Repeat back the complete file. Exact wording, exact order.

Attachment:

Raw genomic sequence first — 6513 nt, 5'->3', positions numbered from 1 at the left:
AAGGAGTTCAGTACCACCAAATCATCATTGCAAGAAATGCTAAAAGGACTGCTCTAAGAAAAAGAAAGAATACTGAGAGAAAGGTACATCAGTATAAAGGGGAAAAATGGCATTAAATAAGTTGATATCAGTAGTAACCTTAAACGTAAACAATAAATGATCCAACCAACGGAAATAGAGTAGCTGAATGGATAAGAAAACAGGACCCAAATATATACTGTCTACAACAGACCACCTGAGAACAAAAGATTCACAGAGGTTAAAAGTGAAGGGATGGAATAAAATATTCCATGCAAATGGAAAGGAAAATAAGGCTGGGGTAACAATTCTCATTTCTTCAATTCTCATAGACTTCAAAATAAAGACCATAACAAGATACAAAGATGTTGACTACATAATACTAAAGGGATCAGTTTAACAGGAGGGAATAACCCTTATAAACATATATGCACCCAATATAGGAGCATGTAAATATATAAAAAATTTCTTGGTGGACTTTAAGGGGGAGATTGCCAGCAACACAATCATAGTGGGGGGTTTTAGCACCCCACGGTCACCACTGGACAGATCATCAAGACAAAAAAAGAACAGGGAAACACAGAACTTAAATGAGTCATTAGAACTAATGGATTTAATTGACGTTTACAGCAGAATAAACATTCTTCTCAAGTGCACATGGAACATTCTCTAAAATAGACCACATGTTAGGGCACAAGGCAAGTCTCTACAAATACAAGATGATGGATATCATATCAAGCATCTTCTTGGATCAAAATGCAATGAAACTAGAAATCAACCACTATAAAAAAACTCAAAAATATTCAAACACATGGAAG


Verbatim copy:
Raw genomic sequence first — 6513 nt, 5'->3', positions numbered from 1 at the left:
AAGGAGTTCAGTACCACCAAATCATCATTGCAAGAAATGCTAAAAGGACTGCTCTAAGAAAAAGAAAGAATACTGAGAGAAAGGTACATCAGTATAAAGGGGAAAAATGGCATTAAATAAGTTGATATCAGTAGTAACCTTAAACGTAAACAATAAATGATCCAACCAACGGAAATAGAGTAGCTGAATGGATAAGAAAACAGGACCCAAATATATACTGTCTACAACAGACCACCTGAGAACAAAAGATTCACAGAGGTTAAAAGTGAAGGGATGGAATAAAATATTCCATGCAAATGGAAAGGAAAATAAGGCTGGGGTAACAATTCTCATTTCTTCAATTCTCATAGACTTCAAAATAAAGACCATAACAAGATACAAAGATGTTGACTACATAATACTAAAGGGATCAGTTTAACAGGAGGGAATAACCCTTATAAACATATATGCACCCAATATAGGAGCATGTAAATATATAAAAAATTTCTTGGTGGACTTTAAGGGGGAGATTGCCAGCAACACAATCATAGTGGGGGGTTTTAGCACCCCACGGTCACCACTGGACAGATCATCAAGACAAAAAAAGAACAGGGAAACACAGAACTTAAATGAGTCATTAGAACTAATGGATTTAATTGACGTTTACAGCAGAATAAACATTCTTCTCAAGTGCACATGGAACATTCTCTAAAATAGACCACATGTTAGGGCACAAGGCAAGTCTCTACAAATACAAGATGATGGATATCATATCAAGCATCTTCTTGGATCAAAATGCAATGAAACTAGAAATCAACCACTATAAAAAAACTCAAAAATATTCAAACACATGGAAG